New Delhi: Author Salman Rushdie, who's book Midnight's Children is now a film has said that there is a cultural emergency in India. Speaking to CNN-IBN Deputy Editor Sagarika Ghose, both Rushdie and the film's director, Deepa Mehta said they are deeply worried about repeated attacks on creative freedom in India.
"This is a different kind of emergency, it's a cultural emergency in India. Culture is the new target and artists do not have gangs to defend themselves. Culture and art is not hard to attack," Rashdie said.
Rushdie also blamed the authorities for not defending the artists. "Authorities do not defend the rights of artists. They instead blame the artists themselves," he said.
Salman Rushdie could not be present at the Jaipur Literature festival in 2012 with Muslim groups protesting against him. This year too, few Muslim groups have issued warnings against allowing Jeet Thayil, one of the four authors who had read out of an except from Rushdie's controversial book 'Satanic Verses' as a mark of support.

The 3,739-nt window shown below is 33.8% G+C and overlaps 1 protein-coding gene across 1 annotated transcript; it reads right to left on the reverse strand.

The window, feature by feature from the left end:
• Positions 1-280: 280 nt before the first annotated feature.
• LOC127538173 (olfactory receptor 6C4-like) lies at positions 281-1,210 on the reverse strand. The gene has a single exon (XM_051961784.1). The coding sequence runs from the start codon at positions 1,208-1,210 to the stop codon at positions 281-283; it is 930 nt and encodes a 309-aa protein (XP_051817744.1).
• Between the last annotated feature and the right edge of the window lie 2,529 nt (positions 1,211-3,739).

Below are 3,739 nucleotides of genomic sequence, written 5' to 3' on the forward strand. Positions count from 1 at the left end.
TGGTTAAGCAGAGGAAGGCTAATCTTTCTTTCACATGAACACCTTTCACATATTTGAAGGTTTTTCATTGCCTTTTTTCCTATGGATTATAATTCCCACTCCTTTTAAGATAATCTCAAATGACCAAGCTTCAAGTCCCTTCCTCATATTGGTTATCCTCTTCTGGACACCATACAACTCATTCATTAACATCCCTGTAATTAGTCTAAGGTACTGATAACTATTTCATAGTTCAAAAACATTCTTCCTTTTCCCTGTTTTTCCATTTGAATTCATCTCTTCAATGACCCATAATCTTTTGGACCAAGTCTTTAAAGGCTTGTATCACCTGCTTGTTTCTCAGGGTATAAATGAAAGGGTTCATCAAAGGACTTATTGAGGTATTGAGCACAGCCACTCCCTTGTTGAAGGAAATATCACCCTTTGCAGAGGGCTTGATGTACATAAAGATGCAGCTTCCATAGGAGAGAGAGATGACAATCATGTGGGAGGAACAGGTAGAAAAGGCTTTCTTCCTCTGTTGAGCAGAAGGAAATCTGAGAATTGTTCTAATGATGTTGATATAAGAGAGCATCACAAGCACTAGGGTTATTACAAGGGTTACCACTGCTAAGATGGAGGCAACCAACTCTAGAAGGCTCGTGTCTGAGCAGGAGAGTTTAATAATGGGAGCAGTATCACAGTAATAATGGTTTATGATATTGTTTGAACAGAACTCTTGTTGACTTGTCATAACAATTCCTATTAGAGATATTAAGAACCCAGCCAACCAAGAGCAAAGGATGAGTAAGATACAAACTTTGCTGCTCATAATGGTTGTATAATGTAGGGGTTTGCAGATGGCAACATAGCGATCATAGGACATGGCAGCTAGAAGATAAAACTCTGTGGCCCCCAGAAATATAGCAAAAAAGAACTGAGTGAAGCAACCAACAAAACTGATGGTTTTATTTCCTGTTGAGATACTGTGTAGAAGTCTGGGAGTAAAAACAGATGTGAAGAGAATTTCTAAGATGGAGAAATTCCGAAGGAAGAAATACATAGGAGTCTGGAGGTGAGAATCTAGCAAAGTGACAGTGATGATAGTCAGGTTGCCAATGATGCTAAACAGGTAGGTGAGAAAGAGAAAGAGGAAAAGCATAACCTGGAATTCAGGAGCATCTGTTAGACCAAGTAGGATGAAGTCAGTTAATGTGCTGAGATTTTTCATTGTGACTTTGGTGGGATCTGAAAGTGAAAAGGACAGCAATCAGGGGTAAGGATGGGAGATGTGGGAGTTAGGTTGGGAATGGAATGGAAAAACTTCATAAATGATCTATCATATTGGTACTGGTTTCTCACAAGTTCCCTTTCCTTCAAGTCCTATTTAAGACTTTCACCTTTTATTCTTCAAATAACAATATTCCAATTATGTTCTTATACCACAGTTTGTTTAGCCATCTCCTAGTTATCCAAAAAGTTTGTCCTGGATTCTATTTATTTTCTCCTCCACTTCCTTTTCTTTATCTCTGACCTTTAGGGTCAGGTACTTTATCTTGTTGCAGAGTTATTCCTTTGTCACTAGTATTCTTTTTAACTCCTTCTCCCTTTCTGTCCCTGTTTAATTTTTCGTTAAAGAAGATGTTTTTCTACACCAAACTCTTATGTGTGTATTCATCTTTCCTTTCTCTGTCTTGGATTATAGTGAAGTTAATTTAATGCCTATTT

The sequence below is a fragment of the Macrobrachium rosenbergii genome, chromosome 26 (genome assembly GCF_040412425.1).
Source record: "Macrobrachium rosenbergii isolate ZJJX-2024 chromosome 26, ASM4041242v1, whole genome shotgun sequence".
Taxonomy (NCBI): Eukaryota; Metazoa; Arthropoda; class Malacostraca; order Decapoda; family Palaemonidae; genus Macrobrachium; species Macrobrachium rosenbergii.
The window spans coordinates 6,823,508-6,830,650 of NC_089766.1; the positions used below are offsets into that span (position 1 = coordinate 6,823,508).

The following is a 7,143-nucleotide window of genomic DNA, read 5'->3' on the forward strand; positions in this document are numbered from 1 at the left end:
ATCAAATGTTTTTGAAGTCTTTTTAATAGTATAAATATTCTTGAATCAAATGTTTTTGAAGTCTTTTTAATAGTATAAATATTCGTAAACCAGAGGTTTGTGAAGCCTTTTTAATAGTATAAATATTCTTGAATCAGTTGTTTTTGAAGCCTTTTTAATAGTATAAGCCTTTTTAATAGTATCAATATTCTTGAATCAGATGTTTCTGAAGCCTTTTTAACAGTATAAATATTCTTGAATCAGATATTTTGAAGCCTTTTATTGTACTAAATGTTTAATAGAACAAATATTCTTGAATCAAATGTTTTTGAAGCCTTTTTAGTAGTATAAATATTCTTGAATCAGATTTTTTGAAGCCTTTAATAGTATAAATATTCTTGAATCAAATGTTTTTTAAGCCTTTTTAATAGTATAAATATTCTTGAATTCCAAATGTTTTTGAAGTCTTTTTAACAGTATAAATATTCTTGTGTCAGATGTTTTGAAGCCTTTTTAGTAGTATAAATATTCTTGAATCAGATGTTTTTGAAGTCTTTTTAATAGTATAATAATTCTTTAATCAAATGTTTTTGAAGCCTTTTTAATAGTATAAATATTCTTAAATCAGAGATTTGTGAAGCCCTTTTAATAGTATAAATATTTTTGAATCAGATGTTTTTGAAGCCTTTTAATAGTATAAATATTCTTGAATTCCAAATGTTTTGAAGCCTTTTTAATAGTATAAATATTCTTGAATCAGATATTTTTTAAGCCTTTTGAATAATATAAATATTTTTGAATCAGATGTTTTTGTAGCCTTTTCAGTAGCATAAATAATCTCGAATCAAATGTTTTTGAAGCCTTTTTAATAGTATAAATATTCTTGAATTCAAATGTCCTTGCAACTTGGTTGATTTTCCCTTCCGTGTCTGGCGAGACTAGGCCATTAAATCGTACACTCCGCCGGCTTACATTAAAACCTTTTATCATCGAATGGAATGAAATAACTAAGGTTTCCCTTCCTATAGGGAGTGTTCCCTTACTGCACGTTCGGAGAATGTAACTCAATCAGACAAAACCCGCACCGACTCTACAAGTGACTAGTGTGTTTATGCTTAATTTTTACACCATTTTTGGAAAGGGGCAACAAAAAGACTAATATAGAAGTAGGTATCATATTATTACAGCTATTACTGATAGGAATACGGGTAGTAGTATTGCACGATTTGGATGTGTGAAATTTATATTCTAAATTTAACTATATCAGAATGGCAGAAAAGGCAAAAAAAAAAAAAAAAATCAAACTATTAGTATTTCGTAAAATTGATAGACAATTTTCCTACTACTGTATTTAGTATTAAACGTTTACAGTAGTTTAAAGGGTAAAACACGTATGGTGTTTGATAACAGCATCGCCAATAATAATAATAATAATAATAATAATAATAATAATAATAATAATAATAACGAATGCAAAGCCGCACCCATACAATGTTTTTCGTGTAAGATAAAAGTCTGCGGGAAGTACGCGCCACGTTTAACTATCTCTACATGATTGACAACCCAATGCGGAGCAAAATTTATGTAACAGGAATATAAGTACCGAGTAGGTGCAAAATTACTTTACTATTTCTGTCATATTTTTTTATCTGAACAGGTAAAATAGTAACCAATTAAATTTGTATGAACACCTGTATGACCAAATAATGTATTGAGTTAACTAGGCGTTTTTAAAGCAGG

Jeet Thayil, Ruchir Joshi, Hari Kunzru and Amitava Kumar had read out passages from 'Satanic Verses' following the cancellation Rushdie's visit to the festival last year. However, on Wednesday some Muslim groups softened their stand over the visit of Thayil saying they have no objection provided the act is not repeated.
The Bharatiya Janata Party's youth-wing also protested against the participation of Pakistani authors at the Jaipur Literature Festival following tension at the Line of Control.
This also comes amidst protests that have halted Kamal Haasan's latest film 'Vishwaroopam'. Kamal Haasan has reacted strongly to the Tamil Nadu government's decision to ban 'Vishwaroopam' following protests from some Muslim groups and said such "cultural terrorism" should stop.
"I have been ruthlessly used as a vehicle by small groups who seek political profile. Icon bashing is a great way to be noticed when you are not one yourself. It is happening again and again. Any neutral and patriotic Muslim will surely feel pride on seeing my film. It was designed for that purpose," he said in a statement.